The wicked man must also encounter the sense of justice which is lodged deep in every breast. It exists even in the breasts of the wicked themselves. The ability to distinguish right from wrong is never entirely destroyed by transgression; sometimes, on the contrary, it is increased. Men may be keen-sighted to detect evil in others, though it exists in themselves; yes, in proportion as it exists in them; and the worst may love justice, provided it be not inflicted on their own heads. Thus the opposition of the wicked against the wicked is strengthened when one can plead the claims of justice against the other. When does cruelty revel and riot so fiercely as when the abandoned and the vile, maddened by wrongs, trample down the barriers of law, and take the infliction of vengeance into their own hands? Then the innocent share the fate of the guilty—the pure fall with the corrupt and the infant with the man; then the adroitest executioner and the most rapid stroke are too slow for the work of death; and the nearest lampposts receive their victims; the rivers flow with blood. Then, indeed, it is “the reign of terror” over the land. The very “Furies” of hell are lost spirits, armed as the ministers of justice.

But it is the opposition of the upright and pure which is chiefly aroused by the success of the wicked, and which proves the most effectual barrier against their continued triumph. The strong among the good are alert and determined in defence of the weak. Physical strength is quickly by the side of the feeble; intellectual strength pours forth its treasures in behalf of the ignorant, and moral strength encounters its greatest risks to uphold the innocent.

The provisions of God often speedily arrests the success of wicked men.

All the influences which I have mentioned are parts of His providential arrangement. But, in addition to the ordinary operation of these, we often find God manifestly overruling and controlling them, giving them special efficiency. Sometimes He interferes by an unusual and unexpected agent, or without any visible agency whatever. The only verdict that the strictest investigation can render is, that the mighty have fallen by the hand of God.

The close of the chapter in which the text is found, thus sums up the influences by which the success of the wicked is brought to an end; combining the superintendence of God’s providence with the instrumentality of God : “The heaven shall reveal his iniquity, and the earth shall rise up against him. The increase of his house shall depart, and his goods shall flow away in the day of his wrath. This is the portion of a wicked man from God, and the heritage appointed him by God.”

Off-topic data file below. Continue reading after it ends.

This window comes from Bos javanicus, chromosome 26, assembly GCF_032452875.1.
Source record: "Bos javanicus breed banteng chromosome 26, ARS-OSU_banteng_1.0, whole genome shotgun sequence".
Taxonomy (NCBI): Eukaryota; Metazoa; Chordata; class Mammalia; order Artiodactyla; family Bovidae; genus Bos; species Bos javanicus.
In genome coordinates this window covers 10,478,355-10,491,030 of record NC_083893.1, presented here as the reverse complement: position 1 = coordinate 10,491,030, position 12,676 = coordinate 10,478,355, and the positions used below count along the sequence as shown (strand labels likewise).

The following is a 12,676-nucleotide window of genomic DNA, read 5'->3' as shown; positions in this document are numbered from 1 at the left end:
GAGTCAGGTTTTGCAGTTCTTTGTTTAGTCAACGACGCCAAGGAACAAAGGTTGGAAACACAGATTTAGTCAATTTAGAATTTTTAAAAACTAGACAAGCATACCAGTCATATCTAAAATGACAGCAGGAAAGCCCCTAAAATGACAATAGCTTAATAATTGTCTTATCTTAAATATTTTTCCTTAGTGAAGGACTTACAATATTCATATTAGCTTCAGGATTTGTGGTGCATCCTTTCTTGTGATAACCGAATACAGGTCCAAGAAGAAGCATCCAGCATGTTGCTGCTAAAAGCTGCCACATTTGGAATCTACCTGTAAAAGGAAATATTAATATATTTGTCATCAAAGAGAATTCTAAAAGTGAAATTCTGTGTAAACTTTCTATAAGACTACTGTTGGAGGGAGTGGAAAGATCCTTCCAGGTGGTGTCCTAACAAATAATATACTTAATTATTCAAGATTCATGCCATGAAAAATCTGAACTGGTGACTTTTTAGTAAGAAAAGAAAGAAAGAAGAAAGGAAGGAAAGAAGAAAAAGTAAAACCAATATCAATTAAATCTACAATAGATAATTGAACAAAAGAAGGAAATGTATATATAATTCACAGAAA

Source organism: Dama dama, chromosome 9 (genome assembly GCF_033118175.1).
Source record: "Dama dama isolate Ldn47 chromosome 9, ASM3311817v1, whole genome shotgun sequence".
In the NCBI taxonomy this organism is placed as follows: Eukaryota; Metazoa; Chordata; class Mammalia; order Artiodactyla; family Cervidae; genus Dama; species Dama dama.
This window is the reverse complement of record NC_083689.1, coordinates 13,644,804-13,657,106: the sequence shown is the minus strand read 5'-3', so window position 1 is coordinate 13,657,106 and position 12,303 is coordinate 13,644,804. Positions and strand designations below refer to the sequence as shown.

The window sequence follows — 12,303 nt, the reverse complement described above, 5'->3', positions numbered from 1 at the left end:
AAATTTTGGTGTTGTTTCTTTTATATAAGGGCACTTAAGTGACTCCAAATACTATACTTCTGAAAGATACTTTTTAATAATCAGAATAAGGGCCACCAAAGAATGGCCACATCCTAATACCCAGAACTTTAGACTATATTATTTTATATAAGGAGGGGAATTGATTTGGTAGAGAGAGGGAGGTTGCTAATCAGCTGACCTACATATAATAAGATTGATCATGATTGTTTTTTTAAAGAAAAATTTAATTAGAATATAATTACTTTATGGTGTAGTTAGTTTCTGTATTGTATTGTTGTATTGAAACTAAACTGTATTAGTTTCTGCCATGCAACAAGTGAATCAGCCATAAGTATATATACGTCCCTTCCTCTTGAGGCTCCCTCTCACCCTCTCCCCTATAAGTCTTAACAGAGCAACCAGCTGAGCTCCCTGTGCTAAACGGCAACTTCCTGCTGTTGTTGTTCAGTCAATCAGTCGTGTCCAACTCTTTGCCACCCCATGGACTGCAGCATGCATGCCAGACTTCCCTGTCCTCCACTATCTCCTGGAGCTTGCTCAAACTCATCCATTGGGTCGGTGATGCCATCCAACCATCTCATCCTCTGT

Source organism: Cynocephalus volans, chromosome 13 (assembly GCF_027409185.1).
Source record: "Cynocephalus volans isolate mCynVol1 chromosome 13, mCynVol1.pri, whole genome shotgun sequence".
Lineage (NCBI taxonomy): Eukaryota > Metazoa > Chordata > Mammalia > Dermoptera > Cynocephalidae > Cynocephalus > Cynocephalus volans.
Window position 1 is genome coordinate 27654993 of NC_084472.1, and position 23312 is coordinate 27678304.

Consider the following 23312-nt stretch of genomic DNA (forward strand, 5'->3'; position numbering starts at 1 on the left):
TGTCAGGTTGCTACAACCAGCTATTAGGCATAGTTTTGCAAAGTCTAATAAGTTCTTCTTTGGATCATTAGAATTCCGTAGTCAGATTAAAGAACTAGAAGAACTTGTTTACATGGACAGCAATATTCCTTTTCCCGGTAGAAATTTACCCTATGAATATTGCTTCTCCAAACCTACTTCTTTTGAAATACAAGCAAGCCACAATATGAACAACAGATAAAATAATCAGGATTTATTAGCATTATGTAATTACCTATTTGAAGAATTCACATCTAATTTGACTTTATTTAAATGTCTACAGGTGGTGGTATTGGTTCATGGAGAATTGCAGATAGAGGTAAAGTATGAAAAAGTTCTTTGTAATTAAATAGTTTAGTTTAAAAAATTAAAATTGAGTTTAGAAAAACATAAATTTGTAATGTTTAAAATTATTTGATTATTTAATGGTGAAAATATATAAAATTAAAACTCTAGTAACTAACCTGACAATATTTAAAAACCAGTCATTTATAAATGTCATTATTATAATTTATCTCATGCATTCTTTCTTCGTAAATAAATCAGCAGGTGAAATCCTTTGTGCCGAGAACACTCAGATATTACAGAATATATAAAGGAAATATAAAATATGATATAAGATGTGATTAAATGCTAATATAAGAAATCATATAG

To read the remainder of Rev. Crowell’s sermon, click here.

 

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Dr. Caspar Wistar Hodge, Jr., who was the Charles Hodge Professor of Systematic Theology in Princeton Theological Seminary from 1921 until his death, died on the Friday morning of February 26, 1937, in the Princeton Hospital, of pneumonia. He had been ill for about one week, and died at the age of sixty-six years.

Dr. Hodge was a member of a family closely connected with the Princeton Theological Seminary for more than 100 years. His father, Dr. Caspar Wistar Hodge and his grandfather, Dr. Charles Hodge, as well as his great-uncle, Dr. Archibald Alexander Hodge, had all been members, like himself, of the seminary faculty.

Dr. Hodge was born at Princeton on September 22, 1870. He graduated from Princeton University in 1892, and after further studies received from that school the degree of Ph.D. in 1894. After a year of study abroad at the Universities of Heidelberg and Berlin, he returned to Princeton in 1895, taking the post of instructor in Philosophy in the College. Dr. Hodge remained in that position for two years, going then to Lafayette College as associate professor of Ethics for one year. Thereafter he entered Princeton Seminary to study for the ministry.

Upon graduation from the Seminary in 1901, he was ordained a minister and remained at the Seminary as an instructor in Systematic Theology. After six years he was made assistant professor of Dogmatic Theology, and eight years later professor in the same department, from which he was transferred in 1921 to the Charles Hodge professorship.